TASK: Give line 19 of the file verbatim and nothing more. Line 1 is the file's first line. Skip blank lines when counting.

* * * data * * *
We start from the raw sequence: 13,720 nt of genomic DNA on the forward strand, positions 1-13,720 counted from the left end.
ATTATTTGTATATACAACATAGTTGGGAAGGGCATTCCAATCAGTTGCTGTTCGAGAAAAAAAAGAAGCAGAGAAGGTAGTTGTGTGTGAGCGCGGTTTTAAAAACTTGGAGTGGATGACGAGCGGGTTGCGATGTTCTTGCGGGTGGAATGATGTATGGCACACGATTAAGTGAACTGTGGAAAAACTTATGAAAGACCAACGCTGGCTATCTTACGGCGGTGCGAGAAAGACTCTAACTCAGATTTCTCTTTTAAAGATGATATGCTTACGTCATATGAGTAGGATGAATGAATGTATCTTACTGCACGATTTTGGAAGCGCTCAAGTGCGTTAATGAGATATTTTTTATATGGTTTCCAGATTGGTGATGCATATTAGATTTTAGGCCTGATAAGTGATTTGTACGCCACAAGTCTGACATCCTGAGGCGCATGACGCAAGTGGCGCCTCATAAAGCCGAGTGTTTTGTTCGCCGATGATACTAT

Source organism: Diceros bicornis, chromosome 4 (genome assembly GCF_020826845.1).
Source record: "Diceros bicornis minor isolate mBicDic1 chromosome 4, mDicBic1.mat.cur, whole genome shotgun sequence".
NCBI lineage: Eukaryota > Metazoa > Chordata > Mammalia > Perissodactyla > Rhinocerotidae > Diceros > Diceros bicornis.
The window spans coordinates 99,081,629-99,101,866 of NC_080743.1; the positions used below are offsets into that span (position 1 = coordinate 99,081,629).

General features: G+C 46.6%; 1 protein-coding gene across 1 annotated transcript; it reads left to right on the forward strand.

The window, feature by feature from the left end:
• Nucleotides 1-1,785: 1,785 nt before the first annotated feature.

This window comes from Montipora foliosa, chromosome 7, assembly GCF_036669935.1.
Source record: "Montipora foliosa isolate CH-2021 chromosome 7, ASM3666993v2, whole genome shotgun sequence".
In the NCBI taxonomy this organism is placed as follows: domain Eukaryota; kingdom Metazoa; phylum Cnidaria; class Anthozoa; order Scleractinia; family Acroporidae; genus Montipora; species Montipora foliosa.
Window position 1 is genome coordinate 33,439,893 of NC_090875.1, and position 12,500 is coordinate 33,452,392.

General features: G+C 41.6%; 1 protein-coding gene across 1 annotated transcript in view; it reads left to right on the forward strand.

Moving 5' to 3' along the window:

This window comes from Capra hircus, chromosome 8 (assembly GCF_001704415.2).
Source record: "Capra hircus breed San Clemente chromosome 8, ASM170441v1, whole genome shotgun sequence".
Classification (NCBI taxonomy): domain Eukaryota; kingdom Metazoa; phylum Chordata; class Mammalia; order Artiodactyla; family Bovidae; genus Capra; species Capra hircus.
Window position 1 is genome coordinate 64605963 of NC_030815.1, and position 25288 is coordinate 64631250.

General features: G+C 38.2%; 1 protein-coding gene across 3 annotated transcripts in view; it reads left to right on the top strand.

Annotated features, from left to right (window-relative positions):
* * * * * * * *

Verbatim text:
Window position 1 is genome coordinate 64605963 of NC_030815.1, and position 25288 is coordinate 64631250.